For the 1st operation, I of course started with just a block of aluminum...
This pic is after the outside profile was roughed...
I used a 1/4" carbide ball nose endmill to machine the curved profiles. Here is a pic after the 1st operation was finished...
And here you can see what the de-handle looked like after it was bead blasted. Notice how much larger the finger gap is in this handle...
Here is what the setup for the 2nd operation looked like...
This pic is after I used a 3" shell mill to flycut the handle to about the right thickness. You can see the little angle block that I had to make to fit on the top surface of the handle, this was made so I could have a flat surface to clamp against in the vice. You can also see the little spacer block that I made for the inside of the handle, this block would keep the handle from squeezing together when the handle was clamped in the vice...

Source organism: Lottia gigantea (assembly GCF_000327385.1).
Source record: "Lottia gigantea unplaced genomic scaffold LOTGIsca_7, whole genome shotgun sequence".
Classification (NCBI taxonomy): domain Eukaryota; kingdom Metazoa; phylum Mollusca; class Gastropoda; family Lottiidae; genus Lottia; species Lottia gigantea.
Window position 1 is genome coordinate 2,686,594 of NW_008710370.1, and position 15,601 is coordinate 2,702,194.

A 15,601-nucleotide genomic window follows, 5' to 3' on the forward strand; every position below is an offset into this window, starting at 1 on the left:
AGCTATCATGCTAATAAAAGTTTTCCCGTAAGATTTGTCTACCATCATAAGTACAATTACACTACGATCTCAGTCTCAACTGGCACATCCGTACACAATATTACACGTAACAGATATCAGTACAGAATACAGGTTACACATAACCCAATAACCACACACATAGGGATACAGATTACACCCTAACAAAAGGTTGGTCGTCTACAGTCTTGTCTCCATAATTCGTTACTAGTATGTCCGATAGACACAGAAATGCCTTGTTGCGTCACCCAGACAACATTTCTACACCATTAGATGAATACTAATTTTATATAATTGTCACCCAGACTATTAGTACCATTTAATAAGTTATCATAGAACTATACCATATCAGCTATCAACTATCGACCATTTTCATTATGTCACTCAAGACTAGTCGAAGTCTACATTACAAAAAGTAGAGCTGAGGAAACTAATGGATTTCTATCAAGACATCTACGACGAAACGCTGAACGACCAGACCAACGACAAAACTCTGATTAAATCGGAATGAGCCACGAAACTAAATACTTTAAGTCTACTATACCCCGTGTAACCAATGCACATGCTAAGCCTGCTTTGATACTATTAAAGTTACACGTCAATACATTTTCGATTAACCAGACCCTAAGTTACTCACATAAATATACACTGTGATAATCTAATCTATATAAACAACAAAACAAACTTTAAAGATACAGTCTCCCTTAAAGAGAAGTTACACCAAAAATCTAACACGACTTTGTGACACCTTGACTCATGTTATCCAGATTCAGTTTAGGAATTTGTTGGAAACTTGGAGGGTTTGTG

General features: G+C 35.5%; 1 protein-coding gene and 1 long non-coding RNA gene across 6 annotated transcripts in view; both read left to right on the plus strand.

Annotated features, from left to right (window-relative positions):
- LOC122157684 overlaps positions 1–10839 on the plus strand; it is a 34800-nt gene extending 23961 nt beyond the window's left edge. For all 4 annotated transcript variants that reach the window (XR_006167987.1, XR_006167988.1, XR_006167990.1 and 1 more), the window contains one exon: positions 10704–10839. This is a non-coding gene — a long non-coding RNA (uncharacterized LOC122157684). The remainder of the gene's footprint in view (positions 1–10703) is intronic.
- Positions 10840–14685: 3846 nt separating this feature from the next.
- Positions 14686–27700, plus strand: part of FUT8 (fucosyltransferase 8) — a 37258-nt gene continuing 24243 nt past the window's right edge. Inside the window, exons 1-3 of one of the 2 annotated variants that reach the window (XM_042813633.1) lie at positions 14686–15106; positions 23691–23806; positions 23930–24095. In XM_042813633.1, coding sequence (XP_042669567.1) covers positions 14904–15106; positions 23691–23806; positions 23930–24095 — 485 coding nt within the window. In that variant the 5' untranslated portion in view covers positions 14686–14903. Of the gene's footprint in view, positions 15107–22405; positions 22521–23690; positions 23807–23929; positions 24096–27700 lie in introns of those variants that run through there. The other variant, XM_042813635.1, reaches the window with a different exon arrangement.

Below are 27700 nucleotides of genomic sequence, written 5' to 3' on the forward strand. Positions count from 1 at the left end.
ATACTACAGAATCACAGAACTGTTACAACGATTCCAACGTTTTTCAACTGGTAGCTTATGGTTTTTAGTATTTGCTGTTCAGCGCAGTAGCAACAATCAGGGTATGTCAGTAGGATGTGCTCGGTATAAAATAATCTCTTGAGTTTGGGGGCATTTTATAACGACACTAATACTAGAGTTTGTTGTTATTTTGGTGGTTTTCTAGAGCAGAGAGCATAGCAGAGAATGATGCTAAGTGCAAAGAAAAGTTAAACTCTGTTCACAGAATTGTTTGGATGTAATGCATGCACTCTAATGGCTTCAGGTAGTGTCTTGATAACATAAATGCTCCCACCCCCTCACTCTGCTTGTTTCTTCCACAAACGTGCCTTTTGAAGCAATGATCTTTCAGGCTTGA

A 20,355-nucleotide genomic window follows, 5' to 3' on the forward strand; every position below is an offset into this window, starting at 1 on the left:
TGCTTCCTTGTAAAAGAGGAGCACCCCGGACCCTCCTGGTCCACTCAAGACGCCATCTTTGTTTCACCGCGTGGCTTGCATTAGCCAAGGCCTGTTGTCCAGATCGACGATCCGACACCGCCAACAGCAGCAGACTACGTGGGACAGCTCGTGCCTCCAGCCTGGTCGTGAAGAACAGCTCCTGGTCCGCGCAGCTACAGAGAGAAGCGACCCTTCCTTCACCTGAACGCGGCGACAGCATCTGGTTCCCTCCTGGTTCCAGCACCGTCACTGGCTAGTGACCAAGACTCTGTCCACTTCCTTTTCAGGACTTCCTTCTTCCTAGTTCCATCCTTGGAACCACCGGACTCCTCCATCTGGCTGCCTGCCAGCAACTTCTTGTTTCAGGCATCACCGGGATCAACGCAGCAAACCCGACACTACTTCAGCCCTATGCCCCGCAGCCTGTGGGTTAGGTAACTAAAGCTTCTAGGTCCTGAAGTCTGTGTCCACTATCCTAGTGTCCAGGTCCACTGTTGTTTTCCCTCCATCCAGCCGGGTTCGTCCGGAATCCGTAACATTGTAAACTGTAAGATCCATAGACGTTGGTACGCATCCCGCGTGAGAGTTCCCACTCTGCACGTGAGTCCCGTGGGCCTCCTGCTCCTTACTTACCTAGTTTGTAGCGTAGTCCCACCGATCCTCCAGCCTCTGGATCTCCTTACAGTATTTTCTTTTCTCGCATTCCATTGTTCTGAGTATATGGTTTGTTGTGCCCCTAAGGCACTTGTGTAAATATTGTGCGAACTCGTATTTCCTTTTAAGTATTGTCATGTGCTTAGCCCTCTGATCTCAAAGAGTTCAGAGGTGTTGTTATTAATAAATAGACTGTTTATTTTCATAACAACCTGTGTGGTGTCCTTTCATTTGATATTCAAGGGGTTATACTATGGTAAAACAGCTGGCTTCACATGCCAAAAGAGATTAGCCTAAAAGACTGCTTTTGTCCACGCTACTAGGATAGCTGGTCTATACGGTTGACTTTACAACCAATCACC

After the 2nd operation this is what the handle looked like. I removed the little spacer block to show what the inside of the handle looked like...
For the 3rd operation I machined the top side of the handle. Here is the setup that I used...
This is a bad picture, but maybe you can see the what machining was done. You can kinda make out the angle down inside the groove on top of the handle...
Here you can see what the de-handle looks like with the rear sight in place. Notice the step up from the top of the rear sight and the top of the handle. Most standard handles don't have this step up, but since I made the handle taller it had to have this step. But I don't think it's a big deal though, at least my fingers fit in the handle.